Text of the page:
L-carnitine has minimal adverse effects except for a fishy odor. Dosing is 50 to 100 mg/kg per day orally (maximum 2 grams per day) or 150 to 500 mg/kg per day intravenously (maximum 3 grams per day).50 Extracorporeal methods of valproic acid removal are not indicated for valproic acid-induced hepatic encephalopathy and hepatic failure but may be considered for refractory hypotension and seizures.46

REFERENCES

1. Zito JM, Safer DJ, DosReis S, et al. Psychotropic practice patterns for youth: a 10year perspective. Arch Pediatr Adolesc Med. 2003; 157(1): 17-25.

2. Achenbach TM, Howell CT. Are American children's problems getting worse? A 13-year comparison. J Am Acad Child Adolesc Psychiatry. 1993;32(6): 1145-1 154.

3. Kirn WJ; American Academy of Child and Adolescent Psychiatry Task Force on Workforce Needs. Child and adolescent psychiatry workforce: a critical shortage and national challenge. Acad Psychiatry. 2003;27(4): 277-282.

4. Freedman R. Schizophrenia. N Engl J Med. 2003;349(18): 1738-1749.

5. Bums MJ. The pharmacology and toxicology of atypical antipsychotic agents. J Toxicol CUn Toxicol. 2001;39(1): 1-14.

6. Dubois D. Toxicology and overdose of atypical antipsychotic medications in children: does newer necessarily mean safer? Curr Opin Pediatr. 2005;17(2): 227-233.

7. Correli CU, Leucht S, Kane JM. Lower risk for tardive dyskinesìa associated with second-generation antipsychotics: a systematic review of 1-year studies. Am J Psychiatry. 2004;161(3):414425.

8. Chakraborty N, Johnston T. Aripiprazole and neuroleptic malignant syndrome. Int Clin Psychopharmacol.2QQ4;l9(6)-35l-353.

9. Ragucci KR, Wells BJ. Olanzapìne-ìnduced diabetic ketoacìdosìs. Ann Pharmacother. 2001;35(12): 1556-1558.

10. Leslie DL, Rosenheck RA. Incidence of newly diagnosed diabetes attributable to atypical antipsychotic medications. Am J Psychiatry. 2004;161(9):1709-1711.

11. Lindenmayer JP, Czobor P, Volavka J, et al. Changes in glucose and cholesterol levels in patients with schizophrenia treated with typical or atypical antipsychotics. Am J Psychiatry. 2003;160(2): 290-296.

12. Marder SR, Essock SM, Miller AL, et al. Physical health monitoring of patients with schizophrenia. Am J Psychiatry. 2QQ4;l6l(8): 1334-1349.

13. Ravin DS, Levenson JW. Fatal cardiac event following initiation of risperidone therapy. Ann Pharmacother. 1997;3 1(7-8): 867-870.

14. Alvìr JM, Lìeberman JA, Safferman AZ, Schwimmer JL, Schaaf JA. Clozapìne-ìnduced agranulocytosis. Incidence and risk factors in the United States. N Engl J Med. 1993;329(3): 162-167.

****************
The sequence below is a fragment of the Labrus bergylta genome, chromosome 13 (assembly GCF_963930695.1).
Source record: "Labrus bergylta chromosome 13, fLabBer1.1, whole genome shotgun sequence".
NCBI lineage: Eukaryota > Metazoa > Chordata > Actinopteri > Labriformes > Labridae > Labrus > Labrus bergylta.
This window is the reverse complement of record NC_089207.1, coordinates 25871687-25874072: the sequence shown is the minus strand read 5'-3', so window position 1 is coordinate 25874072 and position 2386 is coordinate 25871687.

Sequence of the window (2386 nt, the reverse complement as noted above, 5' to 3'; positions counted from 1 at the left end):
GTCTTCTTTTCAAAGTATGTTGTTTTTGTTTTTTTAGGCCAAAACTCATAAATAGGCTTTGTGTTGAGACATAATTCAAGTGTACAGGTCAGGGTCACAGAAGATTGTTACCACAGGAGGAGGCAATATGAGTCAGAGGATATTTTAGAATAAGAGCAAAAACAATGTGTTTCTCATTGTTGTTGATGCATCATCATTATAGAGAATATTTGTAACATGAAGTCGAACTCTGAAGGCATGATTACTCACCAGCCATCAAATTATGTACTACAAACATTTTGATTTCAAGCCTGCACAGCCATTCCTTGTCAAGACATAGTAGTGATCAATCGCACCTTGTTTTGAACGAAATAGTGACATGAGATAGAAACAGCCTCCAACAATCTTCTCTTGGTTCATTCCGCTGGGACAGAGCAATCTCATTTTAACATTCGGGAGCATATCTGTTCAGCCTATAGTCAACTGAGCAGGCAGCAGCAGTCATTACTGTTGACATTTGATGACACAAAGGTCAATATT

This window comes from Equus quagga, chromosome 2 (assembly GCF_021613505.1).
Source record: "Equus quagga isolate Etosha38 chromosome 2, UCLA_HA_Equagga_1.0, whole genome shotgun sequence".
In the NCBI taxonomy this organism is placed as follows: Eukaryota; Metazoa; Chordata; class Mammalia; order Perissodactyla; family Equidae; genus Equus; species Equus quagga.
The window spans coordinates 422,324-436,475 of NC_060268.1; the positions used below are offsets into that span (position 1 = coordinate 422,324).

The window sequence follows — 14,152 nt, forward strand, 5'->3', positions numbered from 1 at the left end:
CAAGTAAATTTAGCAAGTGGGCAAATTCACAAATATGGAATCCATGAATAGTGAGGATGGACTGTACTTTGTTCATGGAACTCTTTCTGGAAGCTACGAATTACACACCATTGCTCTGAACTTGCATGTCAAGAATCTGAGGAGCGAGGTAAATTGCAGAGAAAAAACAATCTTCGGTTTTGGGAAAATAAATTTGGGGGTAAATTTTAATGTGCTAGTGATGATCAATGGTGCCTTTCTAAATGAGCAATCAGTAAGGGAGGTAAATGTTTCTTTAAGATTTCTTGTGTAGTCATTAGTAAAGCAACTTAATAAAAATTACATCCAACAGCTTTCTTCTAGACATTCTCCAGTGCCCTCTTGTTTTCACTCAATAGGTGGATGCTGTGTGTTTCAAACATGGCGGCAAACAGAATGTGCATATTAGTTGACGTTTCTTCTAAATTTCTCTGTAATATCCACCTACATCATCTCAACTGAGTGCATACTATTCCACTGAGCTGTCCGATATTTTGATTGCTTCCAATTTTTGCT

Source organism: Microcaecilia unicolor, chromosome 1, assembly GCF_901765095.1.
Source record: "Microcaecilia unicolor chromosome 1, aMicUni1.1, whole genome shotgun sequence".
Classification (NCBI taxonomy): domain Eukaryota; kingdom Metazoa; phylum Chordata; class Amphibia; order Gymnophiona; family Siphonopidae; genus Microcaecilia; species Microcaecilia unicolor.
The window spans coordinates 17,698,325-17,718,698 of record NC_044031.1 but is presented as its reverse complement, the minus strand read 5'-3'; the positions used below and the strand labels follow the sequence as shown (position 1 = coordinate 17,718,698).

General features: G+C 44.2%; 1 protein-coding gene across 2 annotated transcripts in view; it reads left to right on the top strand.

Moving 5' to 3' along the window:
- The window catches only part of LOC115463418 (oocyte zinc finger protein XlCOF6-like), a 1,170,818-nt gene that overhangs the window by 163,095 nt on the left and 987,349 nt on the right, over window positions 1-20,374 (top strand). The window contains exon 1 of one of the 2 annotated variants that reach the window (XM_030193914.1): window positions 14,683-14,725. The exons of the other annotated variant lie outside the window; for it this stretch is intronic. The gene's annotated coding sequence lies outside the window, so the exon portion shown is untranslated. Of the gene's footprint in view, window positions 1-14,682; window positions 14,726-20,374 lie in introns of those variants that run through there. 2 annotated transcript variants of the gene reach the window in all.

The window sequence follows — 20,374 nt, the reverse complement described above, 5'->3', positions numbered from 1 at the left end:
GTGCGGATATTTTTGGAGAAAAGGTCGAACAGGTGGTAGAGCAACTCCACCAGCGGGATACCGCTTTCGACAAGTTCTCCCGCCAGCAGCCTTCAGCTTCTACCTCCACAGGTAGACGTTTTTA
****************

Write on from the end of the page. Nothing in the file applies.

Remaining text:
15. Hagg S, Spigset O, Bate A, Soderstrom TG. Myocarditis related to clozapine treatment. J Clin Psychopharmacol, 2001;21(4):382-388.

16. Bryant SM Zilberstein J, Cumpston KL, Magdziarz DD, Costerisan DD. A case series of ziprasidone overdoses. Vet Hum Toxicol. 2003;45(2):81-82.

17. Buckley NA. Antipsychotic drugs (neuroleptics). hi: Dart RC, ed. Medical Toxicology. 3rd ed. Philadelphia, PA: Lìppìncott, Williams & Wilkins; 2004:861-870.

18. Birmaher B, Ryan ND, Williamson DE, et al. Childhood and adolescent depression: a review of the past 10 years. Part I. JAm Acad Child Adolesc Psychiatry. 1996;35(1 1): 1427-1439.

19. Whittington CJ, Kendall T, Fonagy P, et al. Selective serotonin reuptake inhibitors in childhood depression: systematic review of published versus unpublished data. Lancet. 2004;363(9418):1341-1345.

20. Jureidini JN, Doecke CJ, Mansfield PR, et al. Efficacy and safety of antidepressants for children and adolescents. BAf/. 2004;328(7444): 879-883.

21. March J, Suva S, Petrycki S, et al.; Treatment for Adolescents With Depression Study (TADS) Team. Fluoxetine, cognitivebehavioral therapy, and their combination for adolescents with depression: Treatment for Adolescents With Depression Study (TADS) randomized controlled trial. JAMA. 2004;292(7): 807-820.

22. Vitiello B, Swede S. Antidepressant medications in children. N Engl J Med. 2004; 350(15):1489-1491.

23. Newman TB. A black-box warning for antidepressants in children? N Engl J Med. 2004;351(16):1595-1598.

24. Public Health Advisory for Adderall and Adderall XR. Food and Drug Administration. February 10, 2005. Available at: http://www. fda.gov/cder/drug/advisory/adderall.htm. Accessed October 31, 2005.

25. National Institute of Mental Health. Antidepressant medications for children and adolescents: information for parents and caregivers. February 8, 2005. Available at: http://www. nimh.nih.gov/healthinformation/antidepres sant_child.cfm. Accessed October 31, 2005.

26. The Use of Medication in Treating Childhood and Adolescent Depression: Information for Physicians. American Psychiatric Association and American Academy of Child and Adolescent Psychiatry. February 1 , 2005. Available at: http://www.parentsmedguide.org/physicians medguide.htm. Accessed November 10, 2005.

27. Depressingresearch.¿(íncít.2004;363(9418): 1335.

28. Japsen B. Do these drugs need a warning? The Chicago Tribune. June 9, 2005: 1.